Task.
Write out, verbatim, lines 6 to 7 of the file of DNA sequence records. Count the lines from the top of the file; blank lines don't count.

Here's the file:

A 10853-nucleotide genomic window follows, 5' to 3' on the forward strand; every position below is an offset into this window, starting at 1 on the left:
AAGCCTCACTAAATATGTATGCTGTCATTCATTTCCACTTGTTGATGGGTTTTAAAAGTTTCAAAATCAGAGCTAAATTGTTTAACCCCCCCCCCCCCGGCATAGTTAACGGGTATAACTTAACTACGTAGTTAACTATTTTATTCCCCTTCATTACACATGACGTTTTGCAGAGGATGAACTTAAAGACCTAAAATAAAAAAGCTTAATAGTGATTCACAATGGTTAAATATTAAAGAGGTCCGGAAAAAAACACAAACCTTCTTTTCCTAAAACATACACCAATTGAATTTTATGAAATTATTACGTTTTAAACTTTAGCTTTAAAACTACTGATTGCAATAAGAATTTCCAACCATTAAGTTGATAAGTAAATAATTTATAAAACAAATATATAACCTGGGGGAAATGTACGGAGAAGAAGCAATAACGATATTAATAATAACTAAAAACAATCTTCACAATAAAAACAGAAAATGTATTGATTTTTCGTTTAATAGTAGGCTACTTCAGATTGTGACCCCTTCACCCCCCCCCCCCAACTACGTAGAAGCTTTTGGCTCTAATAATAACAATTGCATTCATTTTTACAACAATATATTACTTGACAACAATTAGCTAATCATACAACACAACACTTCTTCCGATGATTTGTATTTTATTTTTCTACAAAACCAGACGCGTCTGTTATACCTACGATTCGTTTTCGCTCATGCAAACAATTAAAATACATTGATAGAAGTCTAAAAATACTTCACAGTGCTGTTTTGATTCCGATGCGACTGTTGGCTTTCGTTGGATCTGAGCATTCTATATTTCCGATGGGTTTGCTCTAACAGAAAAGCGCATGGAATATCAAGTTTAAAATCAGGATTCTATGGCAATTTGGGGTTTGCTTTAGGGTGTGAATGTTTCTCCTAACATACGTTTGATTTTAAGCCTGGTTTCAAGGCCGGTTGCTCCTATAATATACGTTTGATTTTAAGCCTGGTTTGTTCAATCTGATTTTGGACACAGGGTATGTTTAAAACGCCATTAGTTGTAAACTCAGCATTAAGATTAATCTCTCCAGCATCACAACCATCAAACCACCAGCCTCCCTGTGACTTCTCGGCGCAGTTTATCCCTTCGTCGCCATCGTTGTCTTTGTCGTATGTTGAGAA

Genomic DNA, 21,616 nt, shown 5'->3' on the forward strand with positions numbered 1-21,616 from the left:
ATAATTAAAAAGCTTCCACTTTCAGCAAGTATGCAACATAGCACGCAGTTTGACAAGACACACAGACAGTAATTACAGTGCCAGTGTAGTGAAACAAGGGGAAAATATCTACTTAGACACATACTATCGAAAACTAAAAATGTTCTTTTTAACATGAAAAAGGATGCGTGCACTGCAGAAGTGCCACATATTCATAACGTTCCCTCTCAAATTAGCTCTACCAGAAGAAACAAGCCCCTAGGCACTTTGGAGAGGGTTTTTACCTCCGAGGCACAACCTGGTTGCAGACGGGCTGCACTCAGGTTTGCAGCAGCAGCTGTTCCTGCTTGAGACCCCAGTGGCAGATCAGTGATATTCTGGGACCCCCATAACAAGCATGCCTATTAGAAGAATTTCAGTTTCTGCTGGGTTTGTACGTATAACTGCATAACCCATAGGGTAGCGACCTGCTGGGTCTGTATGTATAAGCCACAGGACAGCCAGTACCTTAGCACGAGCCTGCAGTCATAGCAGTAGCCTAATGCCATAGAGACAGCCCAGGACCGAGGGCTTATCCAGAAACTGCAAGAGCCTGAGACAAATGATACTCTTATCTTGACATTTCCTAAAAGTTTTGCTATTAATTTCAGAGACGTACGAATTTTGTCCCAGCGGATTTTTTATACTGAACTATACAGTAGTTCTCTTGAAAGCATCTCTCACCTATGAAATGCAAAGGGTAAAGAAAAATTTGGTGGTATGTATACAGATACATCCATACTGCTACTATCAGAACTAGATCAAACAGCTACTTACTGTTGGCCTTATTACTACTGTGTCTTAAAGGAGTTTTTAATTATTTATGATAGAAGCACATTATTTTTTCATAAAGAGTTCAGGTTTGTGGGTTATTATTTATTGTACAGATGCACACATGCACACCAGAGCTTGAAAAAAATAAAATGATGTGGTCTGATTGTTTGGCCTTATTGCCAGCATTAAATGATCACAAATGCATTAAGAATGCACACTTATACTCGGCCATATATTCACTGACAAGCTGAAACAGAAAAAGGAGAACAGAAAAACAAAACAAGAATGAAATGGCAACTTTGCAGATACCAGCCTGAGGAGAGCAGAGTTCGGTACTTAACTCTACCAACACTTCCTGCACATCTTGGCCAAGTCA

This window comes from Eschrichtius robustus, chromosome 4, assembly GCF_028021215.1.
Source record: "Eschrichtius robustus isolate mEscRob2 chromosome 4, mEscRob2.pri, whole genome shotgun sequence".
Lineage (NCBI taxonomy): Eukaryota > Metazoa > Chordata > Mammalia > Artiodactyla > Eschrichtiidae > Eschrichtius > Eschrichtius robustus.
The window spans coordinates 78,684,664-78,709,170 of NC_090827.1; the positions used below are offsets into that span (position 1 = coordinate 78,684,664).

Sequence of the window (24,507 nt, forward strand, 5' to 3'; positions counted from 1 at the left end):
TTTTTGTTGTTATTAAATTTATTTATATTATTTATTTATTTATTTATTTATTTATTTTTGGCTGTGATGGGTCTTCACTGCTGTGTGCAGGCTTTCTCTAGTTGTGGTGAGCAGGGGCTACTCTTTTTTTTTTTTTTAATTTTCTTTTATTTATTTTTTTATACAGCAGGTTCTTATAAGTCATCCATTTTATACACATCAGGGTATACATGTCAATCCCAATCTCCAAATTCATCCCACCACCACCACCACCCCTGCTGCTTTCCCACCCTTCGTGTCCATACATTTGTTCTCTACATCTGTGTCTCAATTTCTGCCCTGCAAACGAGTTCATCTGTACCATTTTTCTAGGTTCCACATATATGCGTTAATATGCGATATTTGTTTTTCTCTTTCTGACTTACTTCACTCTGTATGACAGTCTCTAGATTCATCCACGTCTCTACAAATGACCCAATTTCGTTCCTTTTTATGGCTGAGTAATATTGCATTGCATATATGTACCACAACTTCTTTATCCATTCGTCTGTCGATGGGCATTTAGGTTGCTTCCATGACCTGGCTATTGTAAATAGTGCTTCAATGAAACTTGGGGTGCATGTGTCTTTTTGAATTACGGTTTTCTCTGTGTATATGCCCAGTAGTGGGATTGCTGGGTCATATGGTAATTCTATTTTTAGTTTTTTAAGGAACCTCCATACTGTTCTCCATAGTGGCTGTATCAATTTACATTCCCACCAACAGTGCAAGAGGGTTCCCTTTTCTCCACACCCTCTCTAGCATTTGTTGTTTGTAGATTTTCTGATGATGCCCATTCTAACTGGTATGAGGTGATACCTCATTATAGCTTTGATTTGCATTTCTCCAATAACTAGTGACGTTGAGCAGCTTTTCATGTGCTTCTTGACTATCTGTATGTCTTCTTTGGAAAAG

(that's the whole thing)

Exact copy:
Source record: "Eschrichtius robustus isolate mEscRob2 chromosome 4, mEscRob2.pri, whole genome shotgun sequence".
Lineage (NCBI taxonomy): Eukaryota > Metazoa > Chordata > Mammalia > Artiodactyla > Eschrichtiidae > Eschrichtius > Eschrichtius robustus.